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    Quote Originally Posted by kenhill3 View Post
    a particular bike project gives me the perfect excuse to spend money on toys, I mean tools.
    Too true!
    Trek Fuel XC MTB, Giant OCR Road Bike, Rans Screamer - Tandem

  6. #6
    Triathlon in my future??? flip18436572's Avatar
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    I have all of the screwdrivers, allen wrenches (t-handle, short, long, ball-end, metric, standard, socket 3/8 and 1/4 inch drive), sockets, and wrenches.

    Where do you buy your Park Tools?

    Should I look at a Park Tools kit?

    It doesn't look like you can buy anything from Part Tools.com site.

    I really don't know if I will get any more web checking over the holiday weekend, but thanks for everything.

    I wish I could find a bike jig and be able to build my own, but I don't see that as an option. I have a mig welder, but TIG is not available to me and I don't have the money.
    2007 Jamis Ventura Comp
    2006 Jamis Explorer 2.0
    2000 Specialized Hardrock (bought used)
    Swim, Bike, Run and sounds like fun

  7. #7
    use your best eye kenhill3's Avatar
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    Check this thread for a list of online bike parts sellers, many of which carry tools:

    Online bicycle parts dealers?


    Framebuilding takes some training, for certain. Here's a place to learn:

    http://www.bikeschool.com/


    Framebuilding jig from Henry James, start at about $2400.00:

    http://www.henryjames.com/home.html
    "I tell you, We are here on earth to fart around, and don't let anybody tell you any different." - Kurt Vonnegut jr.

  8. #8
    Senior Member BigBlueToe's Avatar
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    I buy a tool when I need it for a job. Park is great. If you want to save some money, Nashbar tools work fine, at least the ones I've bought. Watch for sales.

    A good workstand is invaluable. I like having a stand-alone, because I can move it around my small shop, and I've taken it with me to multi-day mountain bike events to make it easier to clean, lube, adjust, etc. my bike between days.

    Wheel truing is something I thought I should know. I bought a stand (Park), tension meter (Park), and dishing tool (Minoura?), and started in. I read Sheldon Brown's pages, and "The Bicycle Wheel". I feel like I'm good enough now to do a passable job. I think I'll get better at it as I do more of it. I feel much more confident now that if I ever have to replace a spoke on tour, I'll be able to replace it and true the wheel good enough to pedal to the next bike shop, even if it's a couple hundred miles away. I think the experiment has been successful for me.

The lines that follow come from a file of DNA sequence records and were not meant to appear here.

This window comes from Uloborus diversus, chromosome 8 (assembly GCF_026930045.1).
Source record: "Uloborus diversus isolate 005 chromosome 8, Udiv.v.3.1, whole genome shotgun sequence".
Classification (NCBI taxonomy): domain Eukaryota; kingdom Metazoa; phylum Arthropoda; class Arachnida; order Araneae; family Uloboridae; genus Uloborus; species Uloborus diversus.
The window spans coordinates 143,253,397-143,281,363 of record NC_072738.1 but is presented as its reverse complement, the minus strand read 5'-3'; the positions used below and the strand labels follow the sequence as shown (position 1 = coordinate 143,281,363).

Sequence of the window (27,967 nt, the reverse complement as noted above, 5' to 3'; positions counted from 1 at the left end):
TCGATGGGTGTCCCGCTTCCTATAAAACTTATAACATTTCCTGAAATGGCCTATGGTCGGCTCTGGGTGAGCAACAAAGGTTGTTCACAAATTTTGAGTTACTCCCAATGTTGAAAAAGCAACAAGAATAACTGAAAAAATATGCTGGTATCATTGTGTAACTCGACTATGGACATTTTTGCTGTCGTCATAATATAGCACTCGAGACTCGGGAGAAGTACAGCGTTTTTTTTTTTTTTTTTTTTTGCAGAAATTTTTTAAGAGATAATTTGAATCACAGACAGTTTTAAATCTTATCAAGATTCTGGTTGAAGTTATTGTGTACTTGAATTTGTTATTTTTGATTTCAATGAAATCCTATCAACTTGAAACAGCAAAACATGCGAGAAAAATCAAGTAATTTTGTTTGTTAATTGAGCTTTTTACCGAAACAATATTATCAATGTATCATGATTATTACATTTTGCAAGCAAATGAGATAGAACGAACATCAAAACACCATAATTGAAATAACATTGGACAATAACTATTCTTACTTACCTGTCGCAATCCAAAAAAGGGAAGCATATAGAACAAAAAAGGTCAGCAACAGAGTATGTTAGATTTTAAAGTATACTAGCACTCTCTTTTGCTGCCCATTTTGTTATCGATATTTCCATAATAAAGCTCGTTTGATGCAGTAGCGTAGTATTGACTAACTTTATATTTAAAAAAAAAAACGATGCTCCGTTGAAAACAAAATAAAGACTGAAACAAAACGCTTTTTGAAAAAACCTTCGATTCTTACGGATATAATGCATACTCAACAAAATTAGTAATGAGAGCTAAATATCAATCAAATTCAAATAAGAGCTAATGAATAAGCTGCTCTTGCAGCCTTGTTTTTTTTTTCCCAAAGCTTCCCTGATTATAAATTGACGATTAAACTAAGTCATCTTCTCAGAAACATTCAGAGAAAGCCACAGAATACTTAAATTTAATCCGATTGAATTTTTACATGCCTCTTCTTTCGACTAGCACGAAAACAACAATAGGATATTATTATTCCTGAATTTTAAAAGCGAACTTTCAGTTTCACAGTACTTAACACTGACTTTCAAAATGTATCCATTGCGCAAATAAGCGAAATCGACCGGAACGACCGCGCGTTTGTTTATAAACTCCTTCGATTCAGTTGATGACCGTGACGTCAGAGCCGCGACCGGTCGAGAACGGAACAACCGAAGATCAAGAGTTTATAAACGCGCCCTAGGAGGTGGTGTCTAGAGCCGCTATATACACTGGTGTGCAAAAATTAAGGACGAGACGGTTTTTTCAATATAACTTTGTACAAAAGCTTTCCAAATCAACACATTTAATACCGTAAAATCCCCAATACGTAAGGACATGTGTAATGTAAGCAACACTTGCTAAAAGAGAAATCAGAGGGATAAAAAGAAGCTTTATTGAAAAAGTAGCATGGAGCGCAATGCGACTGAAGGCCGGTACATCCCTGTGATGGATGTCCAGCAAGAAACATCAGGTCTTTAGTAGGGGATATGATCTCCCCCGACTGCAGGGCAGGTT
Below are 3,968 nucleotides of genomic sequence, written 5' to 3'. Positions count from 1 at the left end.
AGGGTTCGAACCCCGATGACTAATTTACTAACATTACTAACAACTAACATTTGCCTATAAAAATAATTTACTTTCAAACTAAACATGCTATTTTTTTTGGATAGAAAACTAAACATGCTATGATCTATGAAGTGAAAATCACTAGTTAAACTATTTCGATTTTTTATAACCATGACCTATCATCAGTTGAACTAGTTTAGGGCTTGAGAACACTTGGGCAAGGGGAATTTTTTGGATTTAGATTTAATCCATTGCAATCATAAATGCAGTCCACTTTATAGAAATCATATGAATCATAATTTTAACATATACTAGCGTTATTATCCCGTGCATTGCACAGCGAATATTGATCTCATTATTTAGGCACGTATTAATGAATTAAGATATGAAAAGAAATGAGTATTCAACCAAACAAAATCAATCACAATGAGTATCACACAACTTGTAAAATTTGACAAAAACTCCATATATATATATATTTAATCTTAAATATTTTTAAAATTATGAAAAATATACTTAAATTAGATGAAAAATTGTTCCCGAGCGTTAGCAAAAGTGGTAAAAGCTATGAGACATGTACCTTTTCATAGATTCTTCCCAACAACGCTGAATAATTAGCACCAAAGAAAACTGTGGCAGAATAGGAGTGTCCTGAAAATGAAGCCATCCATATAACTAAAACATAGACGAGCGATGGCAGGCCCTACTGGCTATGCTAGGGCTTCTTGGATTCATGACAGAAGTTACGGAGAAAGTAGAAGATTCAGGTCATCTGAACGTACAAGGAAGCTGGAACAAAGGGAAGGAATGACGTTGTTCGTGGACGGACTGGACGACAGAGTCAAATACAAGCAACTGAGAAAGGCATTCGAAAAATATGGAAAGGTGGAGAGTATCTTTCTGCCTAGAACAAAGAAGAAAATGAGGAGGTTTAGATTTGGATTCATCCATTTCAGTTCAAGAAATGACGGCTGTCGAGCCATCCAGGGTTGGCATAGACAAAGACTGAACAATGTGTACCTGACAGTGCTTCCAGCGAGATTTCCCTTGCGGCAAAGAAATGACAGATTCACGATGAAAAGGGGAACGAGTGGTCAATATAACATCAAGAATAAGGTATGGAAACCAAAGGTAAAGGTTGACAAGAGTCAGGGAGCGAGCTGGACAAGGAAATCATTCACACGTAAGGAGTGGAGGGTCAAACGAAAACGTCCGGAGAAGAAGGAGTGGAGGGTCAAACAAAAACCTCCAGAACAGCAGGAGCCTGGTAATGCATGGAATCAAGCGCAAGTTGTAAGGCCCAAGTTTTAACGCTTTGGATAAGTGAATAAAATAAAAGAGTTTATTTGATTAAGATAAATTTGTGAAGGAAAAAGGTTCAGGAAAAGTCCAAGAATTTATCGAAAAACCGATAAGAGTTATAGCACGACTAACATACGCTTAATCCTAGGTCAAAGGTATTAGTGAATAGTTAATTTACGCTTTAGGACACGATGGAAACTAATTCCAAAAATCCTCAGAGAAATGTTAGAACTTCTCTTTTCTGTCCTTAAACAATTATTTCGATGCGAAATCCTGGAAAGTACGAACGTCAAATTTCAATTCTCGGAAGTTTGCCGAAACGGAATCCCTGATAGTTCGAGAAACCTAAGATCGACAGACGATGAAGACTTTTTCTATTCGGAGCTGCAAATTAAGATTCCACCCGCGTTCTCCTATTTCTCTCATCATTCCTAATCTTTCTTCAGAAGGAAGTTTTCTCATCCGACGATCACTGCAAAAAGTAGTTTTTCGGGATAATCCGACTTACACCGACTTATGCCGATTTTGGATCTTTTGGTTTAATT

9. #9
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    BTW, one correction to blamp28's tool list: Pedal wrenches are 15 mm, not 14. For many pedals an ordinary 15 mm open end wrench will work but on some models the wrench flats are too narrow and a special thin pedal wrench is required.

    The absolute essentials tools that are bike specific and there are no reasonable substitutes:

    Crank puller
    Bottom bracket tool
    Chain tool
    Cassette lock ring tool or freewheel remover.
    Chain whip.
    Cone wrenches
    Spoke wrench(s)
    Pedal wrench (as above if your pedals require one)

  10. #10
    Bikaholic blamp28's Avatar
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    Quote Originally Posted by HillRider View Post
    BTW, one correction to blamp28's tool list: Pedal wrenches are 15 mm, not 14.
    Oops Right you are.
    I had just finished changing the oil in the minivan - 14mm drain plug + mechanical ability enhancement fluid/beer = error.
    Trek Fuel XC MTB, Giant OCR Road Bike, Rans Screamer - Tandem

  11. #11
    Triathlon in my future??? flip18436572's Avatar
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    Quote Originally Posted by HillRider View Post
    BTW, one correction to blamp28's tool list: Pedal wrenches are 15 mm, not 14. For many pedals an ordinary 15 mm open end wrench will work but on some models the wrench flats are too narrow and a special thin pedal wrench is required.

    The absolute essentials tools that are bike specific and there are no reasonable substitutes:

    Crank puller
    Bottom bracket tool
    Chain tool
    Cassette lock ring tool or freewheel remover.
    Chain whip.
    Cone wrenches
    Spoke wrench(s)
    Pedal wrench (as above if your pedals require one)
    Thank you, I will start looking at these.

    Now, what does everyone suggest for a stand?
    2007 Jamis Ventura Comp
    2006 Jamis Explorer 2.0
    2000 Specialized Hardrock (bought used)
    Swim, Bike, Run and sounds like fun

  12. #12
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    Stands run anywhere from nearly free (two hooks and a piece of rope) to north of $500 (the Park double arm shop stand). How much work do you expect to do? Simple cleaning and tuneups or major overhauls and build-ups from a bare frame?

    For light duty use, one of the Performance or Nashbar house-brand low cost stands will be perfectly adequate. For frequent and heavy-duty use, the mid to upper level Park stands or the Ultimate stands are worth the extra cost. My personal stand is an Ultimate Pro and I'm very satisfied with it.
    Last edited by HillRider; 11-24-07 at 06:16 PM.

  13. #13
    Bikaholic blamp28's Avatar
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    + one on the Ultimate Pro. I love mine.